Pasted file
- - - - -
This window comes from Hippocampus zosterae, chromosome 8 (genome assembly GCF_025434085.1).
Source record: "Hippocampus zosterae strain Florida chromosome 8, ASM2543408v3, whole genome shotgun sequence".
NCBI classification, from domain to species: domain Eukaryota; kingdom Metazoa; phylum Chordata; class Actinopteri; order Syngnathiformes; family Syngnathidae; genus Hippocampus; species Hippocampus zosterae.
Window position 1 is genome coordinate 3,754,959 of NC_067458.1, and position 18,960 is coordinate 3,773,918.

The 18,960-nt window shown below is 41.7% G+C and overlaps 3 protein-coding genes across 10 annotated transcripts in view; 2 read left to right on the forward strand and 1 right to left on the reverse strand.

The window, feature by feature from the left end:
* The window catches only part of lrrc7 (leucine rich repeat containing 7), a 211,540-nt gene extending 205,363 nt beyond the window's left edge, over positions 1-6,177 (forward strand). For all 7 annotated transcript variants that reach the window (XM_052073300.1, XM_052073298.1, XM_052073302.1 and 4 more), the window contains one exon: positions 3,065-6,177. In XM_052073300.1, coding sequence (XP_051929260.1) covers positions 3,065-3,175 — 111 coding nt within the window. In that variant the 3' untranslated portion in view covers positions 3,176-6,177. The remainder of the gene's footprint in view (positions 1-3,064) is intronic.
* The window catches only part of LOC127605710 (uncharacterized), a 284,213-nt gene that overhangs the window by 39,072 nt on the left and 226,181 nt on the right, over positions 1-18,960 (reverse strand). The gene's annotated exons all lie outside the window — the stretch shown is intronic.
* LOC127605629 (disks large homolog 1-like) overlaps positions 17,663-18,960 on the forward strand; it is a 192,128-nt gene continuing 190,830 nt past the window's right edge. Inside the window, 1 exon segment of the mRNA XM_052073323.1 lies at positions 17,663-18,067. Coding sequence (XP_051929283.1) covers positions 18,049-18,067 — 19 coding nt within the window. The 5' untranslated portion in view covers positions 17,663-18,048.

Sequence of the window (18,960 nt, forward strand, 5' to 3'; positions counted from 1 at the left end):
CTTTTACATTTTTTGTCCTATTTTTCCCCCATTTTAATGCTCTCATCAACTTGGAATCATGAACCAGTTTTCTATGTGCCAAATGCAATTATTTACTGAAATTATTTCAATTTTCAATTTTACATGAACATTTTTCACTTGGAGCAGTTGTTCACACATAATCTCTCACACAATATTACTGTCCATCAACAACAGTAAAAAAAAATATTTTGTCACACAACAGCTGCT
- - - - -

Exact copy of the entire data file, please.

This window comes from Hippocampus zosterae, chromosome 8 (genome assembly GCF_025434085.1).
Source record: "Hippocampus zosterae strain Florida chromosome 8, ASM2543408v3, whole genome shotgun sequence".
NCBI classification, from domain to species: domain Eukaryota; kingdom Metazoa; phylum Chordata; class Actinopteri; order Syngnathiformes; family Syngnathidae; genus Hippocampus; species Hippocampus zosterae.
Window position 1 is genome coordinate 3,754,959 of NC_067458.1, and position 18,960 is coordinate 3,773,918.

The 18,960-nt window shown below is 41.7% G+C and overlaps 3 protein-coding genes across 10 annotated transcripts in view; 2 read left to right on the forward strand and 1 right to left on the reverse strand.

The window, feature by feature from the left end:
* The window catches only part of lrrc7 (leucine rich repeat containing 7), a 211,540-nt gene extending 205,363 nt beyond the window's left edge, over positions 1-6,177 (forward strand). For all 7 annotated transcript variants that reach the window (XM_052073300.1, XM_052073298.1, XM_052073302.1 and 4 more), the window contains one exon: positions 3,065-6,177. In XM_052073300.1, coding sequence (XP_051929260.1) covers positions 3,065-3,175 — 111 coding nt within the window. In that variant the 3' untranslated portion in view covers positions 3,176-6,177. The remainder of the gene's footprint in view (positions 1-3,064) is intronic.
* The window catches only part of LOC127605710 (uncharacterized), a 284,213-nt gene that overhangs the window by 39,072 nt on the left and 226,181 nt on the right, over positions 1-18,960 (reverse strand). The gene's annotated exons all lie outside the window — the stretch shown is intronic.
* LOC127605629 (disks large homolog 1-like) overlaps positions 17,663-18,960 on the forward strand; it is a 192,128-nt gene continuing 190,830 nt past the window's right edge. Inside the window, 1 exon segment of the mRNA XM_052073323.1 lies at positions 17,663-18,067. Coding sequence (XP_051929283.1) covers positions 18,049-18,067 — 19 coding nt within the window. The 5' untranslated portion in view covers positions 17,663-18,048.

Sequence of the window (18,960 nt, forward strand, 5' to 3'; positions counted from 1 at the left end):
CTTTTACATTTTTTGTCCTATTTTTCCCCCATTTTAATGCTCTCATCAACTTGGAATCATGAACCAGTTTTCTATGTGCCAAATGCAATTATTTACTGAAATTATTTCAATTTTCAATTTTACATGAACATTTTTCACTTGGAGCAGTTGTTCACACATAATCTCTCACACAATATTACTGTCCATCAACAACAGTAAAAAAAAATATTTTGTCACACAACAGCTGCT